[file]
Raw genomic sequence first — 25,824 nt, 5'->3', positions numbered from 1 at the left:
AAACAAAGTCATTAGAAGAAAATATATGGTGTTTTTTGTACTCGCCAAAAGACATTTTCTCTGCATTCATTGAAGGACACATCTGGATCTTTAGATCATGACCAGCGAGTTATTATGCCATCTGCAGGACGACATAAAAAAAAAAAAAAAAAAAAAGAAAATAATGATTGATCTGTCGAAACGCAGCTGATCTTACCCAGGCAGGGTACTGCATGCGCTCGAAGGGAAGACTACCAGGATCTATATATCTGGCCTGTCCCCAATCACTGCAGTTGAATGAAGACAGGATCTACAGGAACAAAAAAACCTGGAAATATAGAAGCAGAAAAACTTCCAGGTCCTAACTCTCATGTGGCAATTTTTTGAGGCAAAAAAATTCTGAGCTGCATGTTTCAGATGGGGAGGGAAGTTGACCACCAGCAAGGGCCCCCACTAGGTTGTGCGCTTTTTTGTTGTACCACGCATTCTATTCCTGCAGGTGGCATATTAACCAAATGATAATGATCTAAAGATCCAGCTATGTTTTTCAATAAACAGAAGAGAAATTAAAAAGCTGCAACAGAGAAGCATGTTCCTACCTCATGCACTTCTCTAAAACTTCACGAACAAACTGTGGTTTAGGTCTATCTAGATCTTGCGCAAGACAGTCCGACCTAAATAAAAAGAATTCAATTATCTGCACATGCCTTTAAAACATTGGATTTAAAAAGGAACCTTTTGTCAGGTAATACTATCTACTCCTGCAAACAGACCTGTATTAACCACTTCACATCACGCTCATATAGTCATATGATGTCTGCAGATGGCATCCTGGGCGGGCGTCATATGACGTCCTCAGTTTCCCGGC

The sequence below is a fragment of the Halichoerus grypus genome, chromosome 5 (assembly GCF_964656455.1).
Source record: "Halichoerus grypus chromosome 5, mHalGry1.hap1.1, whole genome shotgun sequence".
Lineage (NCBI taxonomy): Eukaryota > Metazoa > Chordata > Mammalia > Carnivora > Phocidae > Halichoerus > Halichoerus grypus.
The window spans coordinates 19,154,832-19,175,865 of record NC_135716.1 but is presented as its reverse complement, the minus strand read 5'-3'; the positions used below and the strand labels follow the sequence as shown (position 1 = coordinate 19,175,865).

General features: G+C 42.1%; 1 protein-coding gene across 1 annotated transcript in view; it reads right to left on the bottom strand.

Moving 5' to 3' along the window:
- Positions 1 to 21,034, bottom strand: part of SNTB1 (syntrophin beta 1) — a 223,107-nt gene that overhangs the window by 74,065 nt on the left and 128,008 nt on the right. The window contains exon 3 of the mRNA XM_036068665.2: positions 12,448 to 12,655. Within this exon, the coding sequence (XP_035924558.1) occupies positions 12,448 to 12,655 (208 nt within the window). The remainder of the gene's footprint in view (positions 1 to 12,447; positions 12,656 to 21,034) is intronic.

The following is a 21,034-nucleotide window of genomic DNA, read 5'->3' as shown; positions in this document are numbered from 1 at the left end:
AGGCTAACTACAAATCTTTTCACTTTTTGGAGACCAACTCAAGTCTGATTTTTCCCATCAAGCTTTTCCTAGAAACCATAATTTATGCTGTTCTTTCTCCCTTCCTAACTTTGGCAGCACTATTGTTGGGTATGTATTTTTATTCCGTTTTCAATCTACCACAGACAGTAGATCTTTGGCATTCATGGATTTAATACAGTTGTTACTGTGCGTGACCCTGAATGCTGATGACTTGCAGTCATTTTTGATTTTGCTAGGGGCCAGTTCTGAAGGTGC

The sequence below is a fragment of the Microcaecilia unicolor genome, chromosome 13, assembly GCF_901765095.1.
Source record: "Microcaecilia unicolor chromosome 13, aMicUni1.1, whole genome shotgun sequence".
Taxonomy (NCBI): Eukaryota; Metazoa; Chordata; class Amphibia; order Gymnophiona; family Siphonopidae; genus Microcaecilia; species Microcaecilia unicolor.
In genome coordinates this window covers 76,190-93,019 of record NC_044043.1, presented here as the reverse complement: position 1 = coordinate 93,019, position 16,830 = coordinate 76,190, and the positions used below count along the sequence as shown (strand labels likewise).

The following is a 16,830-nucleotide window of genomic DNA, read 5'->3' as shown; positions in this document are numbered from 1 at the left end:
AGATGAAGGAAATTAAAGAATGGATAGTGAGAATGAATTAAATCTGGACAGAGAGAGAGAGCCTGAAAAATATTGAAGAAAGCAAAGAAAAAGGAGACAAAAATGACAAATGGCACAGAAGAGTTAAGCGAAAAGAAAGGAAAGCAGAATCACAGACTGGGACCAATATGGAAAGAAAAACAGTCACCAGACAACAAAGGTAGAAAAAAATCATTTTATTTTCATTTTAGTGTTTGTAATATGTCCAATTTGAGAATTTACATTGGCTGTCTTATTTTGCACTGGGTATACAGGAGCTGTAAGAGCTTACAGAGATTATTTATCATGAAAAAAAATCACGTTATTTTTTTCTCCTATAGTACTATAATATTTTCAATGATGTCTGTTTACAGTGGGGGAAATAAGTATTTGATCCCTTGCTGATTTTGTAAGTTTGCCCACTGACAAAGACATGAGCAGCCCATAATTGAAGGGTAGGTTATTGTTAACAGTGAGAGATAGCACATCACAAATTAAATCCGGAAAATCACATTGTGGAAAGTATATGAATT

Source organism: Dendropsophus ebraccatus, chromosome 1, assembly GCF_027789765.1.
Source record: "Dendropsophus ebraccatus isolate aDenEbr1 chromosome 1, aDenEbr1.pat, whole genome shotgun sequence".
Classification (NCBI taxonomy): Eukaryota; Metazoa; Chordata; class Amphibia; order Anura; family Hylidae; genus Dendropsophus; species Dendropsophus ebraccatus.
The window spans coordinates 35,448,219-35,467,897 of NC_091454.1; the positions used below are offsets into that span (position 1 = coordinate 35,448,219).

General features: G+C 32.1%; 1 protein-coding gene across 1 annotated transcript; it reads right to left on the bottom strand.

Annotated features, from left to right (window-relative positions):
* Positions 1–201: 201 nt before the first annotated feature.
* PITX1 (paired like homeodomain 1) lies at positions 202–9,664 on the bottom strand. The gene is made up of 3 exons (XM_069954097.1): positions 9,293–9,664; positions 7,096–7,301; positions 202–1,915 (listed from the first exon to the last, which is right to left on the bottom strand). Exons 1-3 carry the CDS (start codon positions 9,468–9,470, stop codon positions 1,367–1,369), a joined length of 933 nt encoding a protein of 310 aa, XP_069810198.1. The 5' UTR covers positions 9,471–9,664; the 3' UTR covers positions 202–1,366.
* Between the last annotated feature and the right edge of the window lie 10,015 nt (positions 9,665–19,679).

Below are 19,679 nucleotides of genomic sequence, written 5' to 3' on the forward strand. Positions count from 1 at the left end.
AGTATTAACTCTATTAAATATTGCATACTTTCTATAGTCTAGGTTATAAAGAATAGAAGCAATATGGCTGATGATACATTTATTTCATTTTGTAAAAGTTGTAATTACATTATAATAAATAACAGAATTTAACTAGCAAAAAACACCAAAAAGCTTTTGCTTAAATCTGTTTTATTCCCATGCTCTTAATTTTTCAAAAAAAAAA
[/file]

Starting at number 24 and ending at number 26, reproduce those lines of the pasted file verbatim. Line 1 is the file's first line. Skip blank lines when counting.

* Positions 1–201: 201 nt before the first annotated feature.
* PITX1 (paired like homeodomain 1) lies at positions 202–9,664 on the bottom strand. The gene is made up of 3 exons (XM_069954097.1): positions 9,293–9,664; positions 7,096–7,301; positions 202–1,915 (listed from the first exon to the last, which is right to left on the bottom strand). Exons 1-3 carry the CDS (start codon positions 9,468–9,470, stop codon positions 1,367–1,369), a joined length of 933 nt encoding a protein of 310 aa, XP_069810198.1. The 5' UTR covers positions 9,471–9,664; the 3' UTR covers positions 202–1,366.
* Between the last annotated feature and the right edge of the window lie 10,015 nt (positions 9,665–19,679).